Publics in the Muslim world will certainly be made all too aware of these contradictions in the coming period, when Salafi jihadi propaganda skillfully selects from a fresh array of new imperialist and Islamophobic quotations. For example, Ayan Hirsi Ali, vehement anti-Muslim bigot, was granted Newsweek's front page for her story, "Muslim Rage - How I Survived it - How we can end it." The title was emblazoned on top images of irate Muslim protesters. Yet her solution pulls more so from the pages of right wing fascism than the libertarianism she claims to uphold. It is the antithesis to the liberal's indirect neocolonialism. Her solution? Rather than accept Islamist regimes and democracy the West should simply orchestrate the entire region's failure, or as ancient anti-Arabism Bernard Lewis put it to CNN's Fareed Zakaria, "let the region lapse into insignificance."
For Ayan Hirsi Ali and the millions of Americans and Europeans that sympathize with her, the new Islamist regimes, "will begin to fail as soon as they set about implementing their philosophy: strip women of their rights, murder homosexuals, constrain the freedom of conscience and religion of non-Muslims, hunt down dissidents, persecute religious minorities, pick fights with foreign powers, even powers such as the U.S. that offered them friendship." Instead this widely popular perspective argues that Muslims should be made to suffer through economic hardship. "After the disillusion and bitterness will come a painful lesson," she writes. "In one or two or three decades we will see the masses in these countries take to the streets - and perhaps call for American help to liberate them from the governments they elected."
The sad thing isn't so much that this argument ignores that Islamist regimes have thus far rejected any ultraconservatism but that her position is an absolute rejection of the principles that underlie support for freedom and the democratic process. She and those like her fail to recognize that in an interconnected world of globalization, failure in the lands of the Arab Spring could cause failure in all nations. Hers is a position not unlike the bigoted, ultraconservative one that preceded previous world wars. She concludes, "If we take the long view, America and other western countries can help make this happen in the same way we helped bring about the demise of the Soviet Union." It is as if to suggest that America won the Cold War through non-intervention, as if to ignore overt and covert wars that to only killed millions in places like Southeast Asia, Latin America and Africa but that also birthed the modern jihadi movement in Afghanistan in the 1980's. It is important to recognize that Newsweek, CNN and other major media outlets represent the mainstream and so another lesson unlearned from the last few weeks is that extremist influence is growing all over the western world.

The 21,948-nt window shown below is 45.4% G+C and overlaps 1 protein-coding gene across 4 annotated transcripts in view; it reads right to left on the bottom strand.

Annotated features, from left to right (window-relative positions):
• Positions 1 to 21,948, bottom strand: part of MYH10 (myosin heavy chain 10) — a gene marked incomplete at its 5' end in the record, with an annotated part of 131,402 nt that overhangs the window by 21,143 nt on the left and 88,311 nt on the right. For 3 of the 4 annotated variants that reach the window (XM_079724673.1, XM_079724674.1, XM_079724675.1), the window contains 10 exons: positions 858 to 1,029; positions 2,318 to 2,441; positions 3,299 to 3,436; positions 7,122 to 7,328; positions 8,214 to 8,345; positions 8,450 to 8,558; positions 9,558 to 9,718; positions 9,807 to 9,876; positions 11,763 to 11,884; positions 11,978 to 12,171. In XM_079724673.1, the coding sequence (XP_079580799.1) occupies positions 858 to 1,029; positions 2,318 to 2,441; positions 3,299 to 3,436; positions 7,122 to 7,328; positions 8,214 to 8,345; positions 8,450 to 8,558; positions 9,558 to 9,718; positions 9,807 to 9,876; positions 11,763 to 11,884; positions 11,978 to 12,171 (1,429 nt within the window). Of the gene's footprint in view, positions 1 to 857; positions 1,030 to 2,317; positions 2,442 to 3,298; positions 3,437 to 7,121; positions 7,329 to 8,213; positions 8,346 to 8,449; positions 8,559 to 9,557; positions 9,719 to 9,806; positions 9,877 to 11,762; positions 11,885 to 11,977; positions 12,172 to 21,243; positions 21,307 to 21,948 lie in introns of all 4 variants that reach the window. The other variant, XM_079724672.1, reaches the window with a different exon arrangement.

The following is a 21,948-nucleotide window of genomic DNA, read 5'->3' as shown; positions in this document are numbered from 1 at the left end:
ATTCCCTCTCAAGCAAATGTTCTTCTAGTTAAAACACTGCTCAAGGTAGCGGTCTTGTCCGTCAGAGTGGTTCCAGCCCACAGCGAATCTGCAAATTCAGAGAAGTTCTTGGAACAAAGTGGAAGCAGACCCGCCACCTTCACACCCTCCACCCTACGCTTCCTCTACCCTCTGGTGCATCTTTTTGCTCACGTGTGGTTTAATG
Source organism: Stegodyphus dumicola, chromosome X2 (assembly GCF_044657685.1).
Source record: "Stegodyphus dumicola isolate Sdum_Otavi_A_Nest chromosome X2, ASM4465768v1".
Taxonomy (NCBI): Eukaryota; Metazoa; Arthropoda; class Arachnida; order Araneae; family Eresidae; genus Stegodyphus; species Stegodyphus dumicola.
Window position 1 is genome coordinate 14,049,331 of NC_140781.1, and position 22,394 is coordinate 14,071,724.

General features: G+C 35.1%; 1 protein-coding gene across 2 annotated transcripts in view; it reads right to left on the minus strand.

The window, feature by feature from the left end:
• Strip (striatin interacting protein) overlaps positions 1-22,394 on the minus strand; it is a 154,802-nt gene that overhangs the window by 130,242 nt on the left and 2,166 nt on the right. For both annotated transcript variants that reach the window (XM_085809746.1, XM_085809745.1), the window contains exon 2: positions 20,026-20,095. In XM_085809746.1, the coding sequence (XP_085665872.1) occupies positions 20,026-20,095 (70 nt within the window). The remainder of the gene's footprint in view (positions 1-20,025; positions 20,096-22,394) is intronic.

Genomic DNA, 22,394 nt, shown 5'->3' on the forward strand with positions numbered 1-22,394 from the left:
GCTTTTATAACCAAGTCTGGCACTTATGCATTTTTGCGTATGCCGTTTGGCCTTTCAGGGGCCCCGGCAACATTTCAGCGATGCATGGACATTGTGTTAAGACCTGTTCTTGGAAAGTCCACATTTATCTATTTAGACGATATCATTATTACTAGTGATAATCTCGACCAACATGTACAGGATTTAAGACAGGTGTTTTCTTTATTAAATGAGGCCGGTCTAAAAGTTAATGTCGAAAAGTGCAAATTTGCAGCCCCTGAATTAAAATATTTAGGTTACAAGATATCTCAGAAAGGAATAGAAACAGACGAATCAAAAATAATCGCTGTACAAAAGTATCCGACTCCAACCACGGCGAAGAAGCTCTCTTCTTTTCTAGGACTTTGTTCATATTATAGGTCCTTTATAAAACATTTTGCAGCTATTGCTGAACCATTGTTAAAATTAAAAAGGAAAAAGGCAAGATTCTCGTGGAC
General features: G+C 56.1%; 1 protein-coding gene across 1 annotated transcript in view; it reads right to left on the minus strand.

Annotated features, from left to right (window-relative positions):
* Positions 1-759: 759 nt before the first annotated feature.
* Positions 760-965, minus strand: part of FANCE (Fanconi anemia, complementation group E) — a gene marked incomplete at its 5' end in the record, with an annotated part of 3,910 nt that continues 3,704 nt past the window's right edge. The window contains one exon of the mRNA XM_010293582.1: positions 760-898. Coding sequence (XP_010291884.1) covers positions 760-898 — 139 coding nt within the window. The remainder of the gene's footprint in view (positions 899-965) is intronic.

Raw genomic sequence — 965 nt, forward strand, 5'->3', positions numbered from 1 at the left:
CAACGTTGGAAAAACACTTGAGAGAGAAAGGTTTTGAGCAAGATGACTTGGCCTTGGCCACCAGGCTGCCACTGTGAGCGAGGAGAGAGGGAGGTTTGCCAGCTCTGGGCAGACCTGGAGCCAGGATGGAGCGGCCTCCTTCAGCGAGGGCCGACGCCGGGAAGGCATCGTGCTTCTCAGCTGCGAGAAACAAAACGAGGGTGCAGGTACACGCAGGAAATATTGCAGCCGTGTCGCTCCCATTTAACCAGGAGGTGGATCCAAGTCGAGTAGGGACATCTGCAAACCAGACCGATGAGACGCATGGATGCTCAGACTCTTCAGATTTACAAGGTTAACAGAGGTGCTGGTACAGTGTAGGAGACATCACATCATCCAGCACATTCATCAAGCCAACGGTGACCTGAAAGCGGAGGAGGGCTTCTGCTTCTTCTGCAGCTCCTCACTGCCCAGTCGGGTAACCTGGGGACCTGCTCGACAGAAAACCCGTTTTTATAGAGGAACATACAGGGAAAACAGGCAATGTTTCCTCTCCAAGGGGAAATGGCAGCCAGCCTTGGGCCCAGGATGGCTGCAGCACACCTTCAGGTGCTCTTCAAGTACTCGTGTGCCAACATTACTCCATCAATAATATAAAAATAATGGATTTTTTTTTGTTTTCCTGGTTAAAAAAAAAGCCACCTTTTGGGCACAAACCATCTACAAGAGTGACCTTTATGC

Hope for Change
Some of the reaction to the controversy provides reason for optimism however. It is perhaps cliché to state these days that Clinton gets it, but the work of Hillary Clinton's State Department actually provided a sensible voice of balanced rationalism. Clinton was the first to remark that, "The U.S. government had absolutely nothing to do with this video," but she also emphasized that, "we absolutely reject its content and messages. But there is no justification - none at all- for responding to this video with violence." She went on to explain American values and longstanding commitment to freedom of religion. And while the mainstream press concentrated on vitriolic statements from Obama and Romney juxtaposed against images of angry Muslims in the streets, Clinton's remarks led to a few mostly unacknowledged benefits.
Mohammad Moursi cancelled planned Muslim Brotherhood demonstrations on Friday that could have sent tens of thousands into the streets. Moursi's salafist counterparts of the Al-Nour party called for calm as well stating, "We appreciate and value... the statement from the U.S. embassy that condemned the insult on Islam and its Prophets." Morocco's new Foreign Minister Saad-Edine al Othmani offered condolences and emphasized his country's, "clear position against violence and against any confrontation as a way of solving problems." Even Ansar al-Shariah, the group blamed for the killing in Libya, renounced violence. Sadly, the mainstream media covered little of it and refused to emphasize that protests thereafter remained predominantly nonviolent. It is hopeful that in coming month’s rational discussion between Middle East populaces and their political leaders will contribute to advancing a new, pluralistic Middle East.